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Entries in Google Street View (4)


Everyone can now virtually visit Quttinirpaaq National Park in Nunavut thanks to Google Street View

Google Street View has gone the most north ever — to Quttinirpaaq National Park in Nunavut. And it's taken every one along for the ride.

With treks along the ocean shoreline and climbs up to lofty ridges, the resulting imagery is spectacular — a digital reflection of one of the world’s most rural locations. Canada’s Arctic is one of the most incredible and remote places on earth. We’re proud to be able to show the world this spectacular landscape and share a part of Canadian culture few people have ever seen.

Featuring wilderness and isolation at its most extreme, Quttinirpaaq (pronounced 'koo-tin-ir-pa-ak'), as the Inuktitut (the local Indigenous language) name suggests, really is the 'top of the world.' Located at the northern tip of Ellesmere Island in the High Arctic, it is a vast landscape that offers thrilling adventure to those who are fortunate enough to explore it.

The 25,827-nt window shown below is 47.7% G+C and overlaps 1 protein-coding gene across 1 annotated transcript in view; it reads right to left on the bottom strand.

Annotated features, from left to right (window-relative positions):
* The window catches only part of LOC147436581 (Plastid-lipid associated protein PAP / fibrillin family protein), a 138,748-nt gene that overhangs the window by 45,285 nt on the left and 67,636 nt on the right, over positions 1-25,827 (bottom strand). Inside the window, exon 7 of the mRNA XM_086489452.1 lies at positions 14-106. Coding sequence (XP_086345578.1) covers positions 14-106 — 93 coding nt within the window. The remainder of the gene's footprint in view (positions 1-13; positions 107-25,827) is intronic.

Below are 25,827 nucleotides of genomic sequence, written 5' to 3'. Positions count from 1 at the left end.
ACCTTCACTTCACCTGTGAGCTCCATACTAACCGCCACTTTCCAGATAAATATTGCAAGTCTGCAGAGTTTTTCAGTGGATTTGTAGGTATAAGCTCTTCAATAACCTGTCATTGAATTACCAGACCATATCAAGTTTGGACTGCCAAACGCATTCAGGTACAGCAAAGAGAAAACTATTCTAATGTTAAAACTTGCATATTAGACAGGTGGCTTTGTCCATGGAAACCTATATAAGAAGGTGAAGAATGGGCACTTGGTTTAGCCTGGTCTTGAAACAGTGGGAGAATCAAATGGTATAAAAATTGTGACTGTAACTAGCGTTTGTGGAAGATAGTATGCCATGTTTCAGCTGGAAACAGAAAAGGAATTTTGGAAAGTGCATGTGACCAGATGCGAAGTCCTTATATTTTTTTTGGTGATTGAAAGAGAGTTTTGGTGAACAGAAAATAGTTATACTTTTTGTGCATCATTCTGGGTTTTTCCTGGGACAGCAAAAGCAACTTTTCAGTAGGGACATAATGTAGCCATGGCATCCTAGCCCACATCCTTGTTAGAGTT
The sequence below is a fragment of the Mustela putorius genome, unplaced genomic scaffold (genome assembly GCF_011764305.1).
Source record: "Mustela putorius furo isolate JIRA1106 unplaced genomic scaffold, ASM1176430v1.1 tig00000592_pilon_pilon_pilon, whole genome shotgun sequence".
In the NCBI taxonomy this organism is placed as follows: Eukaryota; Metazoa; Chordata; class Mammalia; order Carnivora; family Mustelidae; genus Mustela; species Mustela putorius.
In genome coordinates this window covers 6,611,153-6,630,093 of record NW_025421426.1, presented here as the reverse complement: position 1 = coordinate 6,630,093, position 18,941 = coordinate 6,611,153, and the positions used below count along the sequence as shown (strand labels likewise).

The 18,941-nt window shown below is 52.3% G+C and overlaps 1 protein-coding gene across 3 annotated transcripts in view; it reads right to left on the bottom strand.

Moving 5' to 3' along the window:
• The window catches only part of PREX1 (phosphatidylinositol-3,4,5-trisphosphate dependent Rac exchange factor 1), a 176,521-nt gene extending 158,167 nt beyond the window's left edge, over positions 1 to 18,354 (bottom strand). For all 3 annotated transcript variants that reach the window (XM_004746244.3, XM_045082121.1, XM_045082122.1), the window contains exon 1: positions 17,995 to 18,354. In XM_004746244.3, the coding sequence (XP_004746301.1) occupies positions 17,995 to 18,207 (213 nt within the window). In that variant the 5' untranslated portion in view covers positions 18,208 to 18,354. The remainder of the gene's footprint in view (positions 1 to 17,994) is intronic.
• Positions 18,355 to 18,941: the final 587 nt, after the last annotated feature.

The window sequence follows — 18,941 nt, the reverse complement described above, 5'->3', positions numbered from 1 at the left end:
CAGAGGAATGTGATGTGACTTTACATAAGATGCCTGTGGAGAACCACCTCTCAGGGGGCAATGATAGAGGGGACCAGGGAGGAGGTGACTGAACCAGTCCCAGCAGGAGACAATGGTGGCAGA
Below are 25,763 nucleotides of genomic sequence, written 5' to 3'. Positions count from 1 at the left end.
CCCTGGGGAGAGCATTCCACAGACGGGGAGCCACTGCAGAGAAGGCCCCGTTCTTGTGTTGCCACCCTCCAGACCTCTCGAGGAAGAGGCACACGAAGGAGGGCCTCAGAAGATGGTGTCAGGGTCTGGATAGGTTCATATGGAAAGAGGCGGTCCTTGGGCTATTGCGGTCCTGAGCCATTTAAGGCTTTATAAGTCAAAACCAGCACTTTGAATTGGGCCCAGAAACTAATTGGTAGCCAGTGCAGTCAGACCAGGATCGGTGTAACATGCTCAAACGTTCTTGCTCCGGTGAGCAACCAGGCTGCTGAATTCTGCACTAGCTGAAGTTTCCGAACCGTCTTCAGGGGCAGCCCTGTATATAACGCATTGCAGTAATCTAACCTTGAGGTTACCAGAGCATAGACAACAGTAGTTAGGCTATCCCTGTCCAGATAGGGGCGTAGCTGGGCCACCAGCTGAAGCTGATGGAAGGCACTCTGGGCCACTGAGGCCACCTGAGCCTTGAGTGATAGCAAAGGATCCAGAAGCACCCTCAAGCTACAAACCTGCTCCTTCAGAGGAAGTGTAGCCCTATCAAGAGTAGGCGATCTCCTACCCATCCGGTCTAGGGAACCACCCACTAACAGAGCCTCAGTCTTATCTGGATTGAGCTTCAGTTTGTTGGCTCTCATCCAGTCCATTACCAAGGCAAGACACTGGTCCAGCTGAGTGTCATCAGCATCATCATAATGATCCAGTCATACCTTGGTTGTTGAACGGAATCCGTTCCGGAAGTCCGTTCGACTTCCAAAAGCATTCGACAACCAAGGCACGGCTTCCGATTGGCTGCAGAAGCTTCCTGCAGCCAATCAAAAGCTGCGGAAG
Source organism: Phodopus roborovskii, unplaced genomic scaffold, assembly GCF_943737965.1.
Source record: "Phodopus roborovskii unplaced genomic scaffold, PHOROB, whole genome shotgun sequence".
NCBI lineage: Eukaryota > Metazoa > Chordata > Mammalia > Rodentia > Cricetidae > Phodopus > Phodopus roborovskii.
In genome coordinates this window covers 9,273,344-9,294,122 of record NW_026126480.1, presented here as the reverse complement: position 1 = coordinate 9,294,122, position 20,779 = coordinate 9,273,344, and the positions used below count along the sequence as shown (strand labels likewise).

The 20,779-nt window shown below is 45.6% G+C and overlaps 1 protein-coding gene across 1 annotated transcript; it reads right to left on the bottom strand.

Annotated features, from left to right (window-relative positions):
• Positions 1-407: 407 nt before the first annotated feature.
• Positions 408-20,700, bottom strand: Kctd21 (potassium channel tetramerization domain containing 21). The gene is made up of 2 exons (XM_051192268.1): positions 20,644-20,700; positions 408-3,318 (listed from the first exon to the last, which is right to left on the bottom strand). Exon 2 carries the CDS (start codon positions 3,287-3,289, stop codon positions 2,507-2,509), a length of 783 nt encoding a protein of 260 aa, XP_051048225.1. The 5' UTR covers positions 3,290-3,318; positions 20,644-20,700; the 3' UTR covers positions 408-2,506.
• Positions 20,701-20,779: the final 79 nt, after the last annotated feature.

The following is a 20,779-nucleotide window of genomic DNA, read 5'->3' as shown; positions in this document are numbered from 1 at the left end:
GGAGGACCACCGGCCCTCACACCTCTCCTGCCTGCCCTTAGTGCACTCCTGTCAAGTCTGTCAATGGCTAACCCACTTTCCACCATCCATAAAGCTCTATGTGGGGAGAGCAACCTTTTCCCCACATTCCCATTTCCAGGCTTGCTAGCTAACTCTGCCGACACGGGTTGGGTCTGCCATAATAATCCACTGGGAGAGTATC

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Get to tour the new Batcave with Google Street View

The new Batman v Superman: Dawn of Justice might not be a hit with the critics but if you’re just a fan of Batman and all the cool gear he has, Google’s addition into the promotion bandwagon for the film might excite you. You can take a tour inside Bruce Wayne’s mansion and Batman’s lair through Google Street View. Google Maps even shows the real-world location of the lake house, which is in Orion Charter Township, Michigan. Some of the things you can see as you look around include his super-computer command station, the armored Batsuit, and different weapons as well as the defaced Robin suit on display.

Source: Google Maps | Via: SlashGear


Google Maps hack creates urban jungle out of Street View

If you’ve wondered what our cities would look like post-apocalypse, a new hack for Google Maps gives you a peek of what that world would be like. Urban Jungle Street View gives you a look into concrete jungles filled with vegetation and whatnot. Einar Öberg designed the experiment with the use of Google Street View’s depth data. It helped him plot the grasses and trees on the road and have ivy crawling up buildings. It can supposedly work in any location but you would probably see greater effects in city centers.

Source: CNET


Google Street View documents conservation work for Canada's polar bears

Google partnered with Polar Bears International to bring its Street View cameras to Churchill, Manitoba. The area is said to house one of the biggest polar bear populations in the world. Not only we get great shots of polar bears wandering around the tundra but the conservationists plan to compare future images with the current Street View image to see how the bears’ environment is changing due to climate change. You can view the images over here.

Source: The Verge